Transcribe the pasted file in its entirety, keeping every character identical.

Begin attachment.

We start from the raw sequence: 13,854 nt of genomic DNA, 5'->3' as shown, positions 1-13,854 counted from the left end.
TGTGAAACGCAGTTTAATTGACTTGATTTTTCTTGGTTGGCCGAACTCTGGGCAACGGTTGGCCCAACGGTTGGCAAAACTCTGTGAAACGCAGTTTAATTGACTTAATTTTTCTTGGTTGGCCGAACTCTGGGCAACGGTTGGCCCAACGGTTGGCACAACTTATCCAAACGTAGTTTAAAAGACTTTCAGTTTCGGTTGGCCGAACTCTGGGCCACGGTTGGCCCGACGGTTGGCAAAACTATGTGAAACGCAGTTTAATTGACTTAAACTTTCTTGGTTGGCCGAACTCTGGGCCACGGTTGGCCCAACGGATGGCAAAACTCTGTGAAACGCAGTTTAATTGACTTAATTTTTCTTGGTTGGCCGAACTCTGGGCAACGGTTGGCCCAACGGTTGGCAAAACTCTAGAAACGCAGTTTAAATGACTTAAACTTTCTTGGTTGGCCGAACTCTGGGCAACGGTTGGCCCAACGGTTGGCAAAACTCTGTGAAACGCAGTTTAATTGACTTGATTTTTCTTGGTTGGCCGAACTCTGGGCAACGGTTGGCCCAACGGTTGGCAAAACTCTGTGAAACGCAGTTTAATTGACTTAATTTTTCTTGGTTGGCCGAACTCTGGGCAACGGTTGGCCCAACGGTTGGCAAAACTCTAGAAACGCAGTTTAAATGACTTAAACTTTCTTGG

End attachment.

We start from the raw sequence: 13,854 nt of genomic DNA, 5'->3' as shown, positions 1-13,854 counted from the left end.
TGTGAAACGCAGTTTAATTGACTTGATTTTTCTTGGTTGGCCGAACTCTGGGCAACGGTTGGCCCAACGGTTGGCAAAACTCTGTGAAACGCAGTTTAATTGACTTAATTTTTCTTGGTTGGCCGAACTCTGGGCAACGGTTGGCCCAACGGTTGGCACAACTTATCCAAACGTAGTTTAAAAGACTTTCAGTTTCGGTTGGCCGAACTCTGGGCCACGGTTGGCCCGACGGTTGGCAAAACTATGTGAAACGCAGTTTAATTGACTTAAACTTTCTTGGTTGGCCGAACTCTGGGCCACGGTTGGCCCAACGGATGGCAAAACTCTGTGAAACGCAGTTTAATTGACTTAATTTTTCTTGGTTGGCCGAACTCTGGGCAACGGTTGGCCCAACGGTTGGCAAAACTCTAGAAACGCAGTTTAAATGACTTAAACTTTCTTGGTTGGCCGAACTCTGGGCAACGGTTGGCCCAACGGTTGGCAAAACTCTGTGAAACGCAGTTTAATTGACTTGATTTTTCTTGGTTGGCCGAACTCTGGGCAACGGTTGGCCCAACGGTTGGCAAAACTCTGTGAAACGCAGTTTAATTGACTTAATTTTTCTTGGTTGGCCGAACTCTGGGCAACGGTTGGCCCAACGGTTGGCAAAACTCTAGAAACGCAGTTTAAATGACTTAAACTTTCTTGG